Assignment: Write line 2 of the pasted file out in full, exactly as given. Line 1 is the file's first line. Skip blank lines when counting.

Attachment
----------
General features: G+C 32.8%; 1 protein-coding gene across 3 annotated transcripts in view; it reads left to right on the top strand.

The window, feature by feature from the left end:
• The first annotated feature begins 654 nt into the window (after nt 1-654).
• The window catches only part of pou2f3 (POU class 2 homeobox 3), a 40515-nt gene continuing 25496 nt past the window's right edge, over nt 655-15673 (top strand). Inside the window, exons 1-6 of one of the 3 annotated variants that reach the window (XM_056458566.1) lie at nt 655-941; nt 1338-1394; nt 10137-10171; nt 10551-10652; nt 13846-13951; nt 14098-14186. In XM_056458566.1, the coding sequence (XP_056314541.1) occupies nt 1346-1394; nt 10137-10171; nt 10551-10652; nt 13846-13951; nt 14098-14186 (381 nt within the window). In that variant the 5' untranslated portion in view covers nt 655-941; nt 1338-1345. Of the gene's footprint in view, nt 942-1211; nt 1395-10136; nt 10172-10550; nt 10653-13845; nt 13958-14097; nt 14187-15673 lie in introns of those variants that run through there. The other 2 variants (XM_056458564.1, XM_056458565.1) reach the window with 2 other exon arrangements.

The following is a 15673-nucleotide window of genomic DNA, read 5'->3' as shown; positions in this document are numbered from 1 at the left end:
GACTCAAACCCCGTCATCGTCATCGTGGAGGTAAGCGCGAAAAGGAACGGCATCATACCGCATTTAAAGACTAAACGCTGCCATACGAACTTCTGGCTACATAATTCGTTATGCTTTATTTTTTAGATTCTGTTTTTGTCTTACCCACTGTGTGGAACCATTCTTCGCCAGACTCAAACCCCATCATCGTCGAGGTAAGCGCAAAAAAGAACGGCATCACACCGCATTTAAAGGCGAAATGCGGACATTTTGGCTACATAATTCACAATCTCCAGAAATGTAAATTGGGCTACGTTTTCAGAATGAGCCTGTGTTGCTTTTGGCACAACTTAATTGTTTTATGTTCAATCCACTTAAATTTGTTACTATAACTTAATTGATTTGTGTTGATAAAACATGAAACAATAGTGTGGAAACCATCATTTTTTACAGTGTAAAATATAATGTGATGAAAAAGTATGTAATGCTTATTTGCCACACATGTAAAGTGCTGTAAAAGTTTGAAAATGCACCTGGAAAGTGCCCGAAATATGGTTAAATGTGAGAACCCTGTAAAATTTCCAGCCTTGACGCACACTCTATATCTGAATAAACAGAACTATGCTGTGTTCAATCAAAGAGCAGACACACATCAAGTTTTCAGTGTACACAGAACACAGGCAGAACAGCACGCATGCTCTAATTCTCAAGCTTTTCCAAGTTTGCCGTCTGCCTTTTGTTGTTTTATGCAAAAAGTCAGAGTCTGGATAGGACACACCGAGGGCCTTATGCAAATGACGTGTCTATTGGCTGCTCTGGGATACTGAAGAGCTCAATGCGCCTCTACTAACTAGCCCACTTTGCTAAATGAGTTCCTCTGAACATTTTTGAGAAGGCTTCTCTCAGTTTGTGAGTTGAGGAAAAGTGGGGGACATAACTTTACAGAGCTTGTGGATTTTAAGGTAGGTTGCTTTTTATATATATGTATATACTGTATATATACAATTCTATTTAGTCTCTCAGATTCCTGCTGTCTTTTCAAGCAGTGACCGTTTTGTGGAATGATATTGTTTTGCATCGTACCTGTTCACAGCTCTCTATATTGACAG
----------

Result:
The window, feature by feature from the left end: